Title & Purpose

Blow ye the trumpet in Zion, and sound an alarm in my holy mountain: let all the inhabitants of the land tremble:

for the day of the LORD cometh, for it is nigh at hand, Joel 2:1.

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and why we reject the many perversions of the Scriptures, including those so beloved of many neo-evangelicals at present such as ESV & NKJV.

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Saturday, 12 January 2013

Holding to the Old Paths

The quote below is taken from the writings of Charles Hodge, [1797-1878] who spent a considerable time labouring for the Lord at Princeton Seminary. He was the second Principal of the Seminary after the venerable Archibald Alexander. Charles Hodge so esteemed his predecessor that he named his son, Archibald Alexander Hodge, [A.A. Hodge] after him. 

In 1929 this renowned Seminary seriously departed from the old paths and forged a new way. It is a pity they didn't listen to one of their own:

I have had but one object in my professional career and as a writer, and that is to state and to vindicate the doctrines of the Reformed Church. I have never advanced a new idea, and have never aimed to improve upon the doctrines of our fathers. Having become satisfied that the system of doctrines taught in the symbols of the Reformed Church is taught in the Bible, I have endeavored to sustain it, and am willing to believe even where I cannot understand.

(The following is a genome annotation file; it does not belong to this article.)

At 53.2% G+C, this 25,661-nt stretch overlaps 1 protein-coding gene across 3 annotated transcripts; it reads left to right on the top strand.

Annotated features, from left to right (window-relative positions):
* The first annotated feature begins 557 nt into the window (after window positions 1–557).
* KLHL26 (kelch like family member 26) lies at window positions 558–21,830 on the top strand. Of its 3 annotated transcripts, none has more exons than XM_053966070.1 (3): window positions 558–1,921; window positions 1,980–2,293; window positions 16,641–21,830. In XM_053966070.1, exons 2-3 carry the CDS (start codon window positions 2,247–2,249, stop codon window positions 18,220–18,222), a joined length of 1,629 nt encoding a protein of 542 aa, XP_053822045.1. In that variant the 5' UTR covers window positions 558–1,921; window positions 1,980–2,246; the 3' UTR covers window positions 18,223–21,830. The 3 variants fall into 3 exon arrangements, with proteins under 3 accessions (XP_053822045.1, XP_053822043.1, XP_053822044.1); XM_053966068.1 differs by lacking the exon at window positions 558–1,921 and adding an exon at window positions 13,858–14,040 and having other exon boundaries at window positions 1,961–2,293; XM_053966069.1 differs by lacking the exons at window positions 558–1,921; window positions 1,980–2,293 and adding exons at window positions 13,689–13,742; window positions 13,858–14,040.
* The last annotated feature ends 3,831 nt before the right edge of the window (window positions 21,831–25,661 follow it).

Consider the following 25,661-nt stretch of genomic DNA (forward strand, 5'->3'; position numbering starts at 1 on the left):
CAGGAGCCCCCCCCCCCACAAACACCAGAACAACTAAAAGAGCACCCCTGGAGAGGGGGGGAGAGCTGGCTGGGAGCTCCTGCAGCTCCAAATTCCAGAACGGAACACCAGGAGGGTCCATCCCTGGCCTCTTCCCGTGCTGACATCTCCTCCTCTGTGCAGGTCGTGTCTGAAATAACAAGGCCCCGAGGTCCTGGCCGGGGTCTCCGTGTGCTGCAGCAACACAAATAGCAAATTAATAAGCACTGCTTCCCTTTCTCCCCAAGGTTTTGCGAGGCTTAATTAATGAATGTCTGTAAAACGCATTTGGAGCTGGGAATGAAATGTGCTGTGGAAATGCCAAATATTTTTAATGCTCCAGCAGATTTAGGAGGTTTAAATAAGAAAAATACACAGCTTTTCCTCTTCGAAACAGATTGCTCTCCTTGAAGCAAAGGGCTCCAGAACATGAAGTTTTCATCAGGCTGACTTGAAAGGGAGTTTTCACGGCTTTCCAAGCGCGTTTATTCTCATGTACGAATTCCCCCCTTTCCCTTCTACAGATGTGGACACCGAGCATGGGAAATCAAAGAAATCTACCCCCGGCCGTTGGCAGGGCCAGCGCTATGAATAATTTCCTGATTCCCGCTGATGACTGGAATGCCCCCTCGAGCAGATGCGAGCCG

It is a reminder to us all that the spirit of departure is never far away, and sadly, is all too common within the professing Church of Jesus Christ. All too often there is the temptation to tone down the doctrinal, separatist position so that there may be a broadening of the appeal and an increase in numbers, accompanied with a mistaken belief that this will lead to greater relevance. 

There is no surer way to slide into irrelevance than by weakening historic, orthodox Christianity.

Update 16/1/13
Archibald Alexander was chosen in 1812 to be the first professor of the new Princeton Seminary. Speaking about the Westminster Confession of Faith and the Shorter Catechism some years later he said:
We venerate these standards, partly because they embody the wisdom of an august Synod; because they come down to us associated with the memory and faith of saints and martyrs and embalmed with their blood; but we love them most of all because they contain the truth of God - that truth which forms the foundation of our hopes. As our fathers prized them, and we prize them, so may our children and our children's children love and preserve them. Biblical Repertory and Princeton Review [1843], page 586. 

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